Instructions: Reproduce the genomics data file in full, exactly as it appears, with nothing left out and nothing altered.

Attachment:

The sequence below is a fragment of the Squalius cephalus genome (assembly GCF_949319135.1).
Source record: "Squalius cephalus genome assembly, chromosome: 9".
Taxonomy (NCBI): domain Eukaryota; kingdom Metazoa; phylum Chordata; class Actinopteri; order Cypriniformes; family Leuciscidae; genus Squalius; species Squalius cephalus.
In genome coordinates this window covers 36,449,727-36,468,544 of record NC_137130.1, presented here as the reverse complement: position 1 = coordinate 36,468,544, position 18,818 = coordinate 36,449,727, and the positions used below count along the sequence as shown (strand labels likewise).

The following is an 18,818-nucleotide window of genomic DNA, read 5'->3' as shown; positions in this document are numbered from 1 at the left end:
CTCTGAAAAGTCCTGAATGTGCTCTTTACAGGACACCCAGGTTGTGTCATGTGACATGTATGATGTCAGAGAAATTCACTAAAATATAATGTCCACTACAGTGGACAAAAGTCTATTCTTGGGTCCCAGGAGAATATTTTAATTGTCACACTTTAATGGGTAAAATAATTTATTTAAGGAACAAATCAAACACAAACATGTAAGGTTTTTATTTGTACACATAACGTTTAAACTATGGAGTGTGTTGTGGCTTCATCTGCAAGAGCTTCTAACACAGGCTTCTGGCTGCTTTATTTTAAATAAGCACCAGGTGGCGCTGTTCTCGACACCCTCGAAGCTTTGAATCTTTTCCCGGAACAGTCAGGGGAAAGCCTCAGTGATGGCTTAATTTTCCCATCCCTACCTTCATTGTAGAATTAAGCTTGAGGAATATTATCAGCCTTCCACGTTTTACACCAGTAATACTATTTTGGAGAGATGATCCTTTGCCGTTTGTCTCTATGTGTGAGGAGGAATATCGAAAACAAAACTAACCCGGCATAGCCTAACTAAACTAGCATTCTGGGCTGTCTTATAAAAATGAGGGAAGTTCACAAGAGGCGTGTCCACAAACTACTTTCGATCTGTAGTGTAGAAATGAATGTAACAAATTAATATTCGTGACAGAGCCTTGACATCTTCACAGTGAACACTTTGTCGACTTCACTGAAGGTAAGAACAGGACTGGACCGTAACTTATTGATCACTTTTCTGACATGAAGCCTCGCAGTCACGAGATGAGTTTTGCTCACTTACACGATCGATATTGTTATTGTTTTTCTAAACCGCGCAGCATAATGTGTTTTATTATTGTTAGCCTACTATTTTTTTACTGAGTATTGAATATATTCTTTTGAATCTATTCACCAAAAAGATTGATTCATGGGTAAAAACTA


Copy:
The sequence below is a fragment of the Squalius cephalus genome (assembly GCF_949319135.1).
Source record: "Squalius cephalus genome assembly, chromosome: 9".
Taxonomy (NCBI): domain Eukaryota; kingdom Metazoa; phylum Chordata; class Actinopteri; order Cypriniformes; family Leuciscidae; genus Squalius; species Squalius cephalus.
In genome coordinates this window covers 36,449,727-36,468,544 of record NC_137130.1, presented here as the reverse complement: position 1 = coordinate 36,468,544, position 18,818 = coordinate 36,449,727, and the positions used below count along the sequence as shown (strand labels likewise).

The following is an 18,818-nucleotide window of genomic DNA, read 5'->3' as shown; positions in this document are numbered from 1 at the left end:
CTCTGAAAAGTCCTGAATGTGCTCTTTACAGGACACCCAGGTTGTGTCATGTGACATGTATGATGTCAGAGAAATTCACTAAAATATAATGTCCACTACAGTGGACAAAAGTCTATTCTTGGGTCCCAGGAGAATATTTTAATTGTCACACTTTAATGGGTAAAATAATTTATTTAAGGAACAAATCAAACACAAACATGTAAGGTTTTTATTTGTACACATAACGTTTAAACTATGGAGTGTGTTGTGGCTTCATCTGCAAGAGCTTCTAACACAGGCTTCTGGCTGCTTTATTTTAAATAAGCACCAGGTGGCGCTGTTCTCGACACCCTCGAAGCTTTGAATCTTTTCCCGGAACAGTCAGGGGAAAGCCTCAGTGATGGCTTAATTTTCCCATCCCTACCTTCATTGTAGAATTAAGCTTGAGGAATATTATCAGCCTTCCACGTTTTACACCAGTAATACTATTTTGGAGAGATGATCCTTTGCCGTTTGTCTCTATGTGTGAGGAGGAATATCGAAAACAAAACTAACCCGGCATAGCCTAACTAAACTAGCATTCTGGGCTGTCTTATAAAAATGAGGGAAGTTCACAAGAGGCGTGTCCACAAACTACTTTCGATCTGTAGTGTAGAAATGAATGTAACAAATTAATATTCGTGACAGAGCCTTGACATCTTCACAGTGAACACTTTGTCGACTTCACTGAAGGTAAGAACAGGACTGGACCGTAACTTATTGATCACTTTTCTGACATGAAGCCTCGCAGTCACGAGATGAGTTTTGCTCACTTACACGATCGATATTGTTATTGTTTTTCTAAACCGCGCAGCATAATGTGTTTTATTATTGTTAGCCTACTATTTTTTTACTGAGTATTGAATATATTCTTTTGAATCTATTCACCAAAAAGATTGATTCATGGGTAAAAACTA